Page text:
We all know we're probably supposed to me taking a daily multivitamin. But has anyone ever actually explained WHY?
Simply put, our bodies need certain nutrients to function properly. If we don't supplement these nutrients with proper nutrition or supplements like multivitamins, then our bodies don't work as efficiently and medications aren't as effective.
There are many reasons for being nutrient deficient ranging from poor diet to medications to genetic mutations affecting our body's ability to make or collect those nutrients.
Since I'm a pharmacist and I like to talk about drugs, lets start there.
Drugs in the "stimulant" class of medications (such as Ritalin and Adderall for ADD/ADHD) can cause a reduction in appetite as a side effect. Decreased intake equals nutrient deficiency.
Other drugs in the "psychoactive" class of medications may have the opposite effect and increase the desire for unhealthy sugars, fats or carbohydrates. Some medications in the anti-psychotic and anti-depressants classes can cause insulin resistance and may lead to metabolic syndrome. Consumption of high-calorie, low nutrient density foods can also have an impact on the resources our bodies use to rebuild our cells.
Antibiotics and anti-cholesterol drugs also affect the absorption of nutrients in the stomach and GI tract leading to additional deficiencies.
Though the reasoning for the problem varies, the outcome is the same. Deficiencies cause drugs that require certain nutrients Vitamin B, Co-enzyme Q-10, folic acid and others as "building blocks" in order to work to be much less effective.
For example, antidepressants work by increasing the neurotransmitters serotonin and dopamine. But serotonin and dopamine aren't made from nothing, they are built by tiny "building blocks" like B vitamins.
Another reason for nutrient deficiencies can be attributed to genetic mutations.
Mutations can affect the way enzymes break apart building blocks like folate into a usable form. One of the most infamous enzyme mutations is in the MTHFR gene which affects the way the body changes folate into methylfolate.
In this situation adding a folic acid (folate) supplement, could cause ADDITIONAL harm because the body is already having trouble clearing the folate. For MTHFR positive patients, I'd recommend a methylated version of folate instead.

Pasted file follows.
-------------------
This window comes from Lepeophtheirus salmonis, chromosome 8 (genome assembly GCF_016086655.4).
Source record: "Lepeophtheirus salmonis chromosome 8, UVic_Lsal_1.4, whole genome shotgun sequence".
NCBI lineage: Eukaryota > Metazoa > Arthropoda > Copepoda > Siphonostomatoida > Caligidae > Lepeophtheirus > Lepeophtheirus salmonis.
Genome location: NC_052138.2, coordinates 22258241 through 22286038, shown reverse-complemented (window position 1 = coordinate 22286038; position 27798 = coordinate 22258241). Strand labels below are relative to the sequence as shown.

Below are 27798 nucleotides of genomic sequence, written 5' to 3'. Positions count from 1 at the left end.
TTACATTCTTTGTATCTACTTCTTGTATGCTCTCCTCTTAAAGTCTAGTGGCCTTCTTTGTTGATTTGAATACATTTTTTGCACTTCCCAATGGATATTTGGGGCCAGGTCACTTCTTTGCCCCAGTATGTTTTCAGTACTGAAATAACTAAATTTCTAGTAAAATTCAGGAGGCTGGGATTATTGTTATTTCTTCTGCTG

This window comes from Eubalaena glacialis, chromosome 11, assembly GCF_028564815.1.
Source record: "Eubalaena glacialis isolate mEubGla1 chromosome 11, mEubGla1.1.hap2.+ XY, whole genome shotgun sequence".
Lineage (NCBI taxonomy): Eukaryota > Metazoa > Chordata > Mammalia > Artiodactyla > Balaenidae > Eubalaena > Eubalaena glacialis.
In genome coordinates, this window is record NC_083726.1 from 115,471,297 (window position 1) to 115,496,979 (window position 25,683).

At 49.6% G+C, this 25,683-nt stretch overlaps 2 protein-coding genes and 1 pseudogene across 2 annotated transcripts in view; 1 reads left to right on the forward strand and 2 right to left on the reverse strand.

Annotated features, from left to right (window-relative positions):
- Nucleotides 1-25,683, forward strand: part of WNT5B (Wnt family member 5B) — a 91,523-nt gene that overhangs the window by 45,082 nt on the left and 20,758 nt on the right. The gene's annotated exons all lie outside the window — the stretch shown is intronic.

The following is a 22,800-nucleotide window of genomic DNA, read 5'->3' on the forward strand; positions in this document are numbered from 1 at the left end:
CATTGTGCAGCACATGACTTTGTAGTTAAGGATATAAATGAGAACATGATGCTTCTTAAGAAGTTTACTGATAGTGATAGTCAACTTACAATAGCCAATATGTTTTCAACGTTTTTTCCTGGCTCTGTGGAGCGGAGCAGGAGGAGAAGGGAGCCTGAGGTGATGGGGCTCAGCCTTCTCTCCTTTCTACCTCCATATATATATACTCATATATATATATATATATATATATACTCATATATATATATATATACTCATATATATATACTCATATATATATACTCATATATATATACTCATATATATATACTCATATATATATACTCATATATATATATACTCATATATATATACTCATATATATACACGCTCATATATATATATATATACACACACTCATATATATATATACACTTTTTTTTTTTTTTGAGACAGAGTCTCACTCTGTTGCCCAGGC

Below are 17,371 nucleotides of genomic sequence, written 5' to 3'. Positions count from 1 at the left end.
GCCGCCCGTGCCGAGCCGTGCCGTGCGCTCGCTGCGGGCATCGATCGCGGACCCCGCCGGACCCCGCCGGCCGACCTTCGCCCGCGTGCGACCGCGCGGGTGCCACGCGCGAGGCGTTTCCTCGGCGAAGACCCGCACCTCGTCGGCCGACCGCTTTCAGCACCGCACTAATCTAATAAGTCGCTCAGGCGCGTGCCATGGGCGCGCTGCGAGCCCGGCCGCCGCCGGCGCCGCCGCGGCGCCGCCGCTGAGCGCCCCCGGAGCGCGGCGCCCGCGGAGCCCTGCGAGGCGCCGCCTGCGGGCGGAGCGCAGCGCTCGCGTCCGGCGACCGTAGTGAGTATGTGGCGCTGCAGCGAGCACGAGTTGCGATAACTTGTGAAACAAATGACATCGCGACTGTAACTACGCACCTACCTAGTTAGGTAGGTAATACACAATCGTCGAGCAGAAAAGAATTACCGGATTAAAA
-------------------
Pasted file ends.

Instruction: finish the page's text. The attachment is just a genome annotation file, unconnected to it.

Methylfolate is another one of the "building blocks" for making the neurotransmitters serotonin and dopamine as well. Which again affects the way ADHD, anti-depressant and anti-psychotic medications work.
The MTHFR gene mutation is just one example of the many ways genetics can affect the way your body reacts to medications and supplements.
Having a full picture of your genetic profile, medication therapy, and nutrient deficiencies can help your doctor or pharmacist choose the most effective treatment for you.
If you are interested in learning more about genetic testing or have already had a genetic test performed and would like to get more information about it, send an email to firstname.lastname@example.org for more information and recommendations on how genetic testing can help your healthcare provider choose safer, more effective medications.
ABOUT THE AUTHOR:
Blair Green Thielemier, PharmD is an medication therapy management consultant pharmacist living in Arkansas with her husband and two children. She is also the founder of Genetic Consults, a program that helps patients understand their genetics and use that information to guide future medical care.
Blair Green Thielemier, PharmD is an independent consultant pharmacist living in Arkansas with her husband and two children. She is also the founder of Genetic Consults, a program that helps patients understand their genetics and use their information to guide future medical care.